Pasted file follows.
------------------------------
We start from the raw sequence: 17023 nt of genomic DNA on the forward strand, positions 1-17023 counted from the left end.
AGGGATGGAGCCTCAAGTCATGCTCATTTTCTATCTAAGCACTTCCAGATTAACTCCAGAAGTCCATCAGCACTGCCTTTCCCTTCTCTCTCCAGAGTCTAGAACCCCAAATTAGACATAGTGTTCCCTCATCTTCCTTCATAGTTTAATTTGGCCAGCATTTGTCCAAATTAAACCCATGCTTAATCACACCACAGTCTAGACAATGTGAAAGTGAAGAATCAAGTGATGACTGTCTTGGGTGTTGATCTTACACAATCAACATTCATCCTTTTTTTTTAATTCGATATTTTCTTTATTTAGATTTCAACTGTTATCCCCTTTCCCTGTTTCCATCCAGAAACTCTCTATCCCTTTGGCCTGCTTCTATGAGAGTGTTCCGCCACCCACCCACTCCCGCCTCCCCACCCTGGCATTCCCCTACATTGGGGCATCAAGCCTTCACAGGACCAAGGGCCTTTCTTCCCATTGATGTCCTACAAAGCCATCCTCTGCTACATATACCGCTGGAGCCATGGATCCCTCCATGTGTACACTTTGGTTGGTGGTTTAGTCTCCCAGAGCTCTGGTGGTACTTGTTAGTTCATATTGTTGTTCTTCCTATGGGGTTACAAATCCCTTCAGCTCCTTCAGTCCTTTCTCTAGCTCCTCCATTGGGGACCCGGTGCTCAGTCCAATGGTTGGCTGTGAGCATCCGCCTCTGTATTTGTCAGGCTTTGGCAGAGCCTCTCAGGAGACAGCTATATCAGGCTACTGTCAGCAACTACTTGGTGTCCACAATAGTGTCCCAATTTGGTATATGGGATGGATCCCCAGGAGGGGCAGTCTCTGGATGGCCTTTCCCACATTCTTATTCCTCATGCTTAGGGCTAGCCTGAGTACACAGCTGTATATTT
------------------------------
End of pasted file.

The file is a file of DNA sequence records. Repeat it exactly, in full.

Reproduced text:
We start from the raw sequence: 17023 nt of genomic DNA on the forward strand, positions 1-17023 counted from the left end.
AGGGATGGAGCCTCAAGTCATGCTCATTTTCTATCTAAGCACTTCCAGATTAACTCCAGAAGTCCATCAGCACTGCCTTTCCCTTCTCTCTCCAGAGTCTAGAACCCCAAATTAGACATAGTGTTCCCTCATCTTCCTTCATAGTTTAATTTGGCCAGCATTTGTCCAAATTAAACCCATGCTTAATCACACCACAGTCTAGACAATGTGAAAGTGAAGAATCAAGTGATGACTGTCTTGGGTGTTGATCTTACACAATCAACATTCATCCTTTTTTTTTAATTCGATATTTTCTTTATTTAGATTTCAACTGTTATCCCCTTTCCCTGTTTCCATCCAGAAACTCTCTATCCCTTTGGCCTGCTTCTATGAGAGTGTTCCGCCACCCACCCACTCCCGCCTCCCCACCCTGGCATTCCCCTACATTGGGGCATCAAGCCTTCACAGGACCAAGGGCCTTTCTTCCCATTGATGTCCTACAAAGCCATCCTCTGCTACATATACCGCTGGAGCCATGGATCCCTCCATGTGTACACTTTGGTTGGTGGTTTAGTCTCCCAGAGCTCTGGTGGTACTTGTTAGTTCATATTGTTGTTCTTCCTATGGGGTTACAAATCCCTTCAGCTCCTTCAGTCCTTTCTCTAGCTCCTCCATTGGGGACCCGGTGCTCAGTCCAATGGTTGGCTGTGAGCATCCGCCTCTGTATTTGTCAGGCTTTGGCAGAGCCTCTCAGGAGACAGCTATATCAGGCTACTGTCAGCAACTACTTGGTGTCCACAATAGTGTCCCAATTTGGTATATGGGATGGATCCCCAGGAGGGGCAGTCTCTGGATGGCCTTTCCCACATTCTTATTCCTCATGCTTAGGGCTAGCCTGAGTACACAGCTGTATATTT